Cactus are tough plants with many useful adaptations but even they can be laid low by tiny fungal spores. Phyllosticta pad spot is one of the fungal diseases that affect cacti in the Opuntia family. Phyllosticta symptoms in prickly pears are most prevalent and plants with the disease are at risk of cosmetic and vigor damage. Certain times of the year are the worst, but fortunately, once conditions dry out, the damaged areas abort the fungus and heal to a certain degree.
Phyllosticta Symptoms in Prickly Pears
Prickly pear leaf spot is a disease of that plant and others in the Opuntia family. The disease is brought about by tiny spores from the Phyllostica fungus. These colonize the tissues, primarily the pads, of the cactus and eat into it causing lesions. There is no recommended treatment for Phyllosticta fungus, but it can spread to other ornamental plants, and the removal of infected pads and plant material is suggested to prevent the disease from reaching other species.
In the cactus family, prickly pears are most affected by Phyllosticta concava. The disease is also called dry rot because it leaves lesions on the plant, which eventually callus and do not weep fluid like other fungal diseases.
The disease starts out with dark, almost black, irregularly circular lesions which range in size from 1 to 2 inches (2.5-5 cm.) in diameter. Tiny reproductive structures, called pycnidia, produce a dark color. These produce and release spores that can infect other plants. As conditions change, the spots will fall out of the cactus and the area will callus over, leaving scars on the pads. No serious damage is done, provided the weather conditions transition to warm and dry.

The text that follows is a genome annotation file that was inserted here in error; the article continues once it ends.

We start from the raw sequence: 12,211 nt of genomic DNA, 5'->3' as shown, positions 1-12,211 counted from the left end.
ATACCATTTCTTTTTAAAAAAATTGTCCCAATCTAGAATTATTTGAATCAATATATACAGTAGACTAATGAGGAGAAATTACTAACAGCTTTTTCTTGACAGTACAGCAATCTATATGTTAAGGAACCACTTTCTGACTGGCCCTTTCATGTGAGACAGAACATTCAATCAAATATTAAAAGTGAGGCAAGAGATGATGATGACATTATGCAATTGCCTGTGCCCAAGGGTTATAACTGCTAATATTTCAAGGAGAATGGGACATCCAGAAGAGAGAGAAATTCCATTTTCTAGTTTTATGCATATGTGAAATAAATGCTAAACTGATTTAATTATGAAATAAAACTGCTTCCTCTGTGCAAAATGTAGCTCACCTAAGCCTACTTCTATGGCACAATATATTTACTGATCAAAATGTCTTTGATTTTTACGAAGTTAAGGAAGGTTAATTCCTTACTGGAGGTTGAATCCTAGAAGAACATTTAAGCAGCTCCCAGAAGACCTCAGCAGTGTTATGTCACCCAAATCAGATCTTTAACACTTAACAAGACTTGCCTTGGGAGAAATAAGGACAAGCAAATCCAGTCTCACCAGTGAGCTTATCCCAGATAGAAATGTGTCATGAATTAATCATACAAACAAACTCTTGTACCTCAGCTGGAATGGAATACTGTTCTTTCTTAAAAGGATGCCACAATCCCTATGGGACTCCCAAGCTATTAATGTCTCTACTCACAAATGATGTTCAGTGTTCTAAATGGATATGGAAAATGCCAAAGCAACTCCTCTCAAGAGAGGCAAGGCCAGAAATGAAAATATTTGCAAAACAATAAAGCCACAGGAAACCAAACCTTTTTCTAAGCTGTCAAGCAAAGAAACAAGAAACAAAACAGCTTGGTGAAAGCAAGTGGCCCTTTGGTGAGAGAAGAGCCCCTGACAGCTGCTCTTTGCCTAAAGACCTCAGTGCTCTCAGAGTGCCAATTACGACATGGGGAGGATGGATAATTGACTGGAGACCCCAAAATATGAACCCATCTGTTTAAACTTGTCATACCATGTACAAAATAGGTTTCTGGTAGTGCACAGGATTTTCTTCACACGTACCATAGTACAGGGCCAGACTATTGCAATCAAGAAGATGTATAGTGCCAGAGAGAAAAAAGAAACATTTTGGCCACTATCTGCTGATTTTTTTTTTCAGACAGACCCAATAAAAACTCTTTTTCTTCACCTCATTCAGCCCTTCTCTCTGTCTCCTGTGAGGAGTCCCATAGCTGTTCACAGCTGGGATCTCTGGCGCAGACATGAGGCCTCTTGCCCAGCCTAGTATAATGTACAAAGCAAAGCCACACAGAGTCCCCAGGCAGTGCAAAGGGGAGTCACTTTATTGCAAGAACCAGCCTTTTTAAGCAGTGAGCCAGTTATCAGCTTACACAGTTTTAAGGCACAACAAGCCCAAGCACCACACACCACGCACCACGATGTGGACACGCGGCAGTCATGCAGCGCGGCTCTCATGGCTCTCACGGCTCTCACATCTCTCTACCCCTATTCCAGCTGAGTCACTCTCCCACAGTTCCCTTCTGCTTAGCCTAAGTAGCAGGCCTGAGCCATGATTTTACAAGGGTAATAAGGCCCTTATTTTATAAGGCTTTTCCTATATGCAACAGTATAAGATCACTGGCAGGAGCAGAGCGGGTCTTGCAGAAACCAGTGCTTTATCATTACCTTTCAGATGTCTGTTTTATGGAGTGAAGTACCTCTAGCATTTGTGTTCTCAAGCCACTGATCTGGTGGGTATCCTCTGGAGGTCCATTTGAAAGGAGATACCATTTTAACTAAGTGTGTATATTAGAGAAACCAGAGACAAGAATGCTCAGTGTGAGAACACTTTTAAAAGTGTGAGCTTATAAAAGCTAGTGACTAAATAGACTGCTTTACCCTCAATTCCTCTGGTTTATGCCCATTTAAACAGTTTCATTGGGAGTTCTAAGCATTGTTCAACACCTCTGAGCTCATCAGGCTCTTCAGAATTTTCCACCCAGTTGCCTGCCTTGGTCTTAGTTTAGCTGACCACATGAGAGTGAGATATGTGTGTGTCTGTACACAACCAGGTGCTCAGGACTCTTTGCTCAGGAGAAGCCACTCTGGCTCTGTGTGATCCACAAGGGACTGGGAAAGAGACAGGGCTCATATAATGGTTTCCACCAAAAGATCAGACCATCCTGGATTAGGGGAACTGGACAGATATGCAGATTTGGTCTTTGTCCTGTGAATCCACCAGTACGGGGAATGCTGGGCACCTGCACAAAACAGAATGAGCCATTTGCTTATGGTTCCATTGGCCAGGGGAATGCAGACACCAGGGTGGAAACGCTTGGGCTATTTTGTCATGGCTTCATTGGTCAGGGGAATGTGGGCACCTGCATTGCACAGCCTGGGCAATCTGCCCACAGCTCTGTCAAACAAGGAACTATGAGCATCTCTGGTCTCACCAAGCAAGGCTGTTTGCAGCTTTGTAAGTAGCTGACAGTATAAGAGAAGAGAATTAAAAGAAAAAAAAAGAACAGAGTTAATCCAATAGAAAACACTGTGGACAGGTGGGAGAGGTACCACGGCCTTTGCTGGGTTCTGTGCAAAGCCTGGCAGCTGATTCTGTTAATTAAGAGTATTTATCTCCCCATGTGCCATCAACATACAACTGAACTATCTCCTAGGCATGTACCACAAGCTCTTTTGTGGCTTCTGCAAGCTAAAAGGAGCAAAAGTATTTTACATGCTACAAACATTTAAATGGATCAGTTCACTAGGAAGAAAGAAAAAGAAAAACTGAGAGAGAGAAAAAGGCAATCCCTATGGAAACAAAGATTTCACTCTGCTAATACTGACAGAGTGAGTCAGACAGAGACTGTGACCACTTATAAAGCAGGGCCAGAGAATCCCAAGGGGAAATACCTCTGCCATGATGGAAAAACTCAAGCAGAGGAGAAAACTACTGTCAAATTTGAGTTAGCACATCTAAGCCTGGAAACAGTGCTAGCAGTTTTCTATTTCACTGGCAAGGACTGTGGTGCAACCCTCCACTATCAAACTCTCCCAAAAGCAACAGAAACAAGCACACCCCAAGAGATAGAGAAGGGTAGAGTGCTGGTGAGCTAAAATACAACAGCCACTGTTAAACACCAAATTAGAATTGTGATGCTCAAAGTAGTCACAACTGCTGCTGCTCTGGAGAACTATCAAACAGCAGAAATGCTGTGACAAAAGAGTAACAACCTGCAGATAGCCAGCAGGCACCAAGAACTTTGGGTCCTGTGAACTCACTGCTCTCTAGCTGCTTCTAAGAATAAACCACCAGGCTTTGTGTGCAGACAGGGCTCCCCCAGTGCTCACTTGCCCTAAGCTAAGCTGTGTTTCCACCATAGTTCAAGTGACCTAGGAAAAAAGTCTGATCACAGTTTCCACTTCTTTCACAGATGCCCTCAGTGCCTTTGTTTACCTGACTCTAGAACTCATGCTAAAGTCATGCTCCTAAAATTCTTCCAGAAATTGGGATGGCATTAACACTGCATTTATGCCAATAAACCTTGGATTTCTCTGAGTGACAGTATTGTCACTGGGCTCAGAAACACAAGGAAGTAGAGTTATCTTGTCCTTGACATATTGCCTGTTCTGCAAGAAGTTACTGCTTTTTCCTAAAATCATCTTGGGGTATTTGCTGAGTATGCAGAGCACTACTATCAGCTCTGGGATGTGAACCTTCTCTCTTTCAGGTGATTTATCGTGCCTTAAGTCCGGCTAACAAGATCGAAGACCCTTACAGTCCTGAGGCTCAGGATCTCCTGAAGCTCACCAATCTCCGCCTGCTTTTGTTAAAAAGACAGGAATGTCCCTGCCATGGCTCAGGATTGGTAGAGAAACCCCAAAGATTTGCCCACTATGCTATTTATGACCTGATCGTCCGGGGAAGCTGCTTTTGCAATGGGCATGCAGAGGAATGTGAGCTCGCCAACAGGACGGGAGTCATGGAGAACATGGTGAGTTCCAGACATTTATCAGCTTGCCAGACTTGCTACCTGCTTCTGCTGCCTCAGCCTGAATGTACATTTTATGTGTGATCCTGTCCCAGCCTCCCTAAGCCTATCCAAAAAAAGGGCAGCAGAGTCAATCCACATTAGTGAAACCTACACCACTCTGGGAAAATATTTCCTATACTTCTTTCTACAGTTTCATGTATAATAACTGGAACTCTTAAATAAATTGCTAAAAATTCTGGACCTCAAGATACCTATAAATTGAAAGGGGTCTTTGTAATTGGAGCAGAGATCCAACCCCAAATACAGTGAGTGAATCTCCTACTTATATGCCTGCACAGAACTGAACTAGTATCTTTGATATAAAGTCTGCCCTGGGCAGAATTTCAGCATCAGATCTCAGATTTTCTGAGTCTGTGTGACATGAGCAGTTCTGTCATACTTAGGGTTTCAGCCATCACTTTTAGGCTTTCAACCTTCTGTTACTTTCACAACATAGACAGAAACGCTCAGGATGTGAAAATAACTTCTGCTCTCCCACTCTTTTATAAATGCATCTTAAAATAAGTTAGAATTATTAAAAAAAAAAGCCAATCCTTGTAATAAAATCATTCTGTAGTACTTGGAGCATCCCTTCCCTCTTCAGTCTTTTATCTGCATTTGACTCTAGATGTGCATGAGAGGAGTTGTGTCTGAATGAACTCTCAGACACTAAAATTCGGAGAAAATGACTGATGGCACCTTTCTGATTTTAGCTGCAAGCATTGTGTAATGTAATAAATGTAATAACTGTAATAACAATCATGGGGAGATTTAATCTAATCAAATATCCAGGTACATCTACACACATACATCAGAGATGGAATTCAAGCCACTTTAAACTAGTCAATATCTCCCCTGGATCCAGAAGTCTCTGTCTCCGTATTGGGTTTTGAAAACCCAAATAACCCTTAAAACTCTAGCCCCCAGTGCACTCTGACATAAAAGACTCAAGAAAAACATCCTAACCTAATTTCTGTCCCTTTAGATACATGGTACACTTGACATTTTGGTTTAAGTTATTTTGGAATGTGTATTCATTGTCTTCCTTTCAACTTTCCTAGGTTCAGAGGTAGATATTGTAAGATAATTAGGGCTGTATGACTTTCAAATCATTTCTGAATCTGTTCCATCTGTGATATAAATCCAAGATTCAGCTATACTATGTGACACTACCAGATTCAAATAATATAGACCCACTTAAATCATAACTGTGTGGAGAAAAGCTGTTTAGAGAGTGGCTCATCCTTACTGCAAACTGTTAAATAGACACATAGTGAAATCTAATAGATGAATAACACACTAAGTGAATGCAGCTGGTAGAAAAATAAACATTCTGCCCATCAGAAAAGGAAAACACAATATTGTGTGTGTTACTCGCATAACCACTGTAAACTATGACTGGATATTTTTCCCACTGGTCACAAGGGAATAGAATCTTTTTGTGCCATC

Phyllostica Control in Cactus
For the most part, prickly pear leaf spot does not harm the plants, but it is contagious, and it does damage young pads the most. Lower pads are the most severely affected, as these are close to the ground. The spores spread through wind or splashing activity.
The disease is active during the rainy season and where humidity is high. Once the weather changes to dry conditions, the fungus becomes inactive and falls out of the plant tissue. Severely affected tissue can develop many lesions, making way for the introduction of other pathogens and insects which can cause more damage than prickly pear leaf spot.
Experts do not recommend fungicide or any other treatment for Phyllosticta fungus. This is probably due to the fact that the fungus is short-acting and weather conditions usually improve, deactivating the disease. Additionally, the fungus doesn’t appear to impair the plant in most cases.
Suggested Phyllosticta control in cacti is the removal of infected parts. This is the case where pads have been invaded by numerous lesions and the numerous fruiting bodies pose an infection potential to the rest of the plant and surrounding species. Composting the infected plant material may not kill the spores. Therefore, bagging and discarding the pads is advised.